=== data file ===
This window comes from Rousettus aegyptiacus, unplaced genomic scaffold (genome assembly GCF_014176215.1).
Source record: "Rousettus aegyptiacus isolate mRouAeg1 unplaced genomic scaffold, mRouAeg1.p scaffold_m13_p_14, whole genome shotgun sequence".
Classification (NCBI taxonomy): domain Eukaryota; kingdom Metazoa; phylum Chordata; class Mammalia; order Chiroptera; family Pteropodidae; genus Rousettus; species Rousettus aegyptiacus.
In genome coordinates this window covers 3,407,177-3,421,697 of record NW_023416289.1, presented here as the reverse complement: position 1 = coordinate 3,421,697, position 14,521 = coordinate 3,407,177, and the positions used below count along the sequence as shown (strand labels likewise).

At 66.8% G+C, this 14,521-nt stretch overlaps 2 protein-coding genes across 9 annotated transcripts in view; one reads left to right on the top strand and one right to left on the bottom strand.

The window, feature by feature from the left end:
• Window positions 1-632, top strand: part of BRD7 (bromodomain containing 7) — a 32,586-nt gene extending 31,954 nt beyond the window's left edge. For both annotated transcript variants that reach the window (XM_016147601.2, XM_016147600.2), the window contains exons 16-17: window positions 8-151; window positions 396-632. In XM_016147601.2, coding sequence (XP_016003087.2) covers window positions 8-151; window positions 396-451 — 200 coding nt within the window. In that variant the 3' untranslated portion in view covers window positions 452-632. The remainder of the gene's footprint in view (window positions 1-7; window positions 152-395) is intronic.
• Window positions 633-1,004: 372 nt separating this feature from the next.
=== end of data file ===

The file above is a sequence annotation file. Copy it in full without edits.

This window comes from Rousettus aegyptiacus, unplaced genomic scaffold (genome assembly GCF_014176215.1).
Source record: "Rousettus aegyptiacus isolate mRouAeg1 unplaced genomic scaffold, mRouAeg1.p scaffold_m13_p_14, whole genome shotgun sequence".
Classification (NCBI taxonomy): domain Eukaryota; kingdom Metazoa; phylum Chordata; class Mammalia; order Chiroptera; family Pteropodidae; genus Rousettus; species Rousettus aegyptiacus.
In genome coordinates this window covers 3,407,177-3,421,697 of record NW_023416289.1, presented here as the reverse complement: position 1 = coordinate 3,421,697, position 14,521 = coordinate 3,407,177, and the positions used below count along the sequence as shown (strand labels likewise).

At 66.8% G+C, this 14,521-nt stretch overlaps 2 protein-coding genes across 9 annotated transcripts in view; one reads left to right on the top strand and one right to left on the bottom strand.

The window, feature by feature from the left end:
• Window positions 1-632, top strand: part of BRD7 (bromodomain containing 7) — a 32,586-nt gene extending 31,954 nt beyond the window's left edge. For both annotated transcript variants that reach the window (XM_016147601.2, XM_016147600.2), the window contains exons 16-17: window positions 8-151; window positions 396-632. In XM_016147601.2, coding sequence (XP_016003087.2) covers window positions 8-151; window positions 396-451 — 200 coding nt within the window. In that variant the 3' untranslated portion in view covers window positions 452-632. The remainder of the gene's footprint in view (window positions 1-7; window positions 152-395) is intronic.
• Window positions 633-1,004: 372 nt separating this feature from the next.